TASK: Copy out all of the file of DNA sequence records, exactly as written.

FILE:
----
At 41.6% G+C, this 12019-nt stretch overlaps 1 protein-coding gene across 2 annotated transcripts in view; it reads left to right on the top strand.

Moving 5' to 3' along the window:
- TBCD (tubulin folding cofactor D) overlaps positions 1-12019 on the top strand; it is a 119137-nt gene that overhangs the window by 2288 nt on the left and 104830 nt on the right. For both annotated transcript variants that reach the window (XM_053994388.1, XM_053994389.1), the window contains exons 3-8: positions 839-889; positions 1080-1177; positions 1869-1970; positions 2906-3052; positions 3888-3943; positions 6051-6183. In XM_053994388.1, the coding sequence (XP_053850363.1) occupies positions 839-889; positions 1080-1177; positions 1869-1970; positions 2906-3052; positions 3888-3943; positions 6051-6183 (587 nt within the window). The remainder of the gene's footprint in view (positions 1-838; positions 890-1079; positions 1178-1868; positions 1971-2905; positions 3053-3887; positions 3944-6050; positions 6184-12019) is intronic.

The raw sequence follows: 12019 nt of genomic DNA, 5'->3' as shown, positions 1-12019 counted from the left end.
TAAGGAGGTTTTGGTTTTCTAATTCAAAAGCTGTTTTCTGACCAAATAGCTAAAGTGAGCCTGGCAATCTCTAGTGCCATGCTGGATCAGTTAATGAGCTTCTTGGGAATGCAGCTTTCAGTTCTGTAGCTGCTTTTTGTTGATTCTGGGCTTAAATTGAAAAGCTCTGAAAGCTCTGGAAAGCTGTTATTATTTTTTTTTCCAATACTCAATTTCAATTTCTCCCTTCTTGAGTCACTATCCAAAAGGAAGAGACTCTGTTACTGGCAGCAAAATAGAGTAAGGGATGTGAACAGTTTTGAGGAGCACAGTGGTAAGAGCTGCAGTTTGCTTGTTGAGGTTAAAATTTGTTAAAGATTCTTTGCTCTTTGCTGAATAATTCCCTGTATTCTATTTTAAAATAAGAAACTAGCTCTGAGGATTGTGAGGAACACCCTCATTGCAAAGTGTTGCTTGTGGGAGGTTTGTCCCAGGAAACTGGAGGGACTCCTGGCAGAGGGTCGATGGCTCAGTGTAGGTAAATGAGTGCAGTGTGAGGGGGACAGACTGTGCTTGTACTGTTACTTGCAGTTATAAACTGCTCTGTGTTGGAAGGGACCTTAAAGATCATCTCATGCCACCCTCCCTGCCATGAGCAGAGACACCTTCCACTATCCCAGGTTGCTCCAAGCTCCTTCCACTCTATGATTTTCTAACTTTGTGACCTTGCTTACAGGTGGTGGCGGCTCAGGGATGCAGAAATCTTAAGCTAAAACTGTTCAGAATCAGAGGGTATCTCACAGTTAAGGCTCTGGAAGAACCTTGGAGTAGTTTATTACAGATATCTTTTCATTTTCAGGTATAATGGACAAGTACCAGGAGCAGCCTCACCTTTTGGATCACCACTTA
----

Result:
At 41.6% G+C, this 12019-nt stretch overlaps 1 protein-coding gene across 2 annotated transcripts in view; it reads left to right on the top strand.

Moving 5' to 3' along the window:
- TBCD (tubulin folding cofactor D) overlaps positions 1-12019 on the top strand; it is a 119137-nt gene that overhangs the window by 2288 nt on the left and 104830 nt on the right. For both annotated transcript variants that reach the window (XM_053994388.1, XM_053994389.1), the window contains exons 3-8: positions 839-889; positions 1080-1177; positions 1869-1970; positions 2906-3052; positions 3888-3943; positions 6051-6183. In XM_053994388.1, the coding sequence (XP_053850363.1) occupies positions 839-889; positions 1080-1177; positions 1869-1970; positions 2906-3052; positions 3888-3943; positions 6051-6183 (587 nt within the window). The remainder of the gene's footprint in view (positions 1-838; positions 890-1079; positions 1178-1868; positions 1971-2905; positions 3053-3887; positions 3944-6050; positions 6184-12019) is intronic.

The raw sequence follows: 12019 nt of genomic DNA, 5'->3' as shown, positions 1-12019 counted from the left end.
TAAGGAGGTTTTGGTTTTCTAATTCAAAAGCTGTTTTCTGACCAAATAGCTAAAGTGAGCCTGGCAATCTCTAGTGCCATGCTGGATCAGTTAATGAGCTTCTTGGGAATGCAGCTTTCAGTTCTGTAGCTGCTTTTTGTTGATTCTGGGCTTAAATTGAAAAGCTCTGAAAGCTCTGGAAAGCTGTTATTATTTTTTTTTCCAATACTCAATTTCAATTTCTCCCTTCTTGAGTCACTATCCAAAAGGAAGAGACTCTGTTACTGGCAGCAAAATAGAGTAAGGGATGTGAACAGTTTTGAGGAGCACAGTGGTAAGAGCTGCAGTTTGCTTGTTGAGGTTAAAATTTGTTAAAGATTCTTTGCTCTTTGCTGAATAATTCCCTGTATTCTATTTTAAAATAAGAAACTAGCTCTGAGGATTGTGAGGAACACCCTCATTGCAAAGTGTTGCTTGTGGGAGGTTTGTCCCAGGAAACTGGAGGGACTCCTGGCAGAGGGTCGATGGCTCAGTGTAGGTAAATGAGTGCAGTGTGAGGGGGACAGACTGTGCTTGTACTGTTACTTGCAGTTATAAACTGCTCTGTGTTGGAAGGGACCTTAAAGATCATCTCATGCCACCCTCCCTGCCATGAGCAGAGACACCTTCCACTATCCCAGGTTGCTCCAAGCTCCTTCCACTCTATGATTTTCTAACTTTGTGACCTTGCTTACAGGTGGTGGCGGCTCAGGGATGCAGAAATCTTAAGCTAAAACTGTTCAGAATCAGAGGGTATCTCACAGTTAAGGCTCTGGAAGAACCTTGGAGTAGTTTATTACAGATATCTTTTCATTTTCAGGTATAATGGACAAGTACCAGGAGCAGCCTCACCTTTTGGATCACCACTTA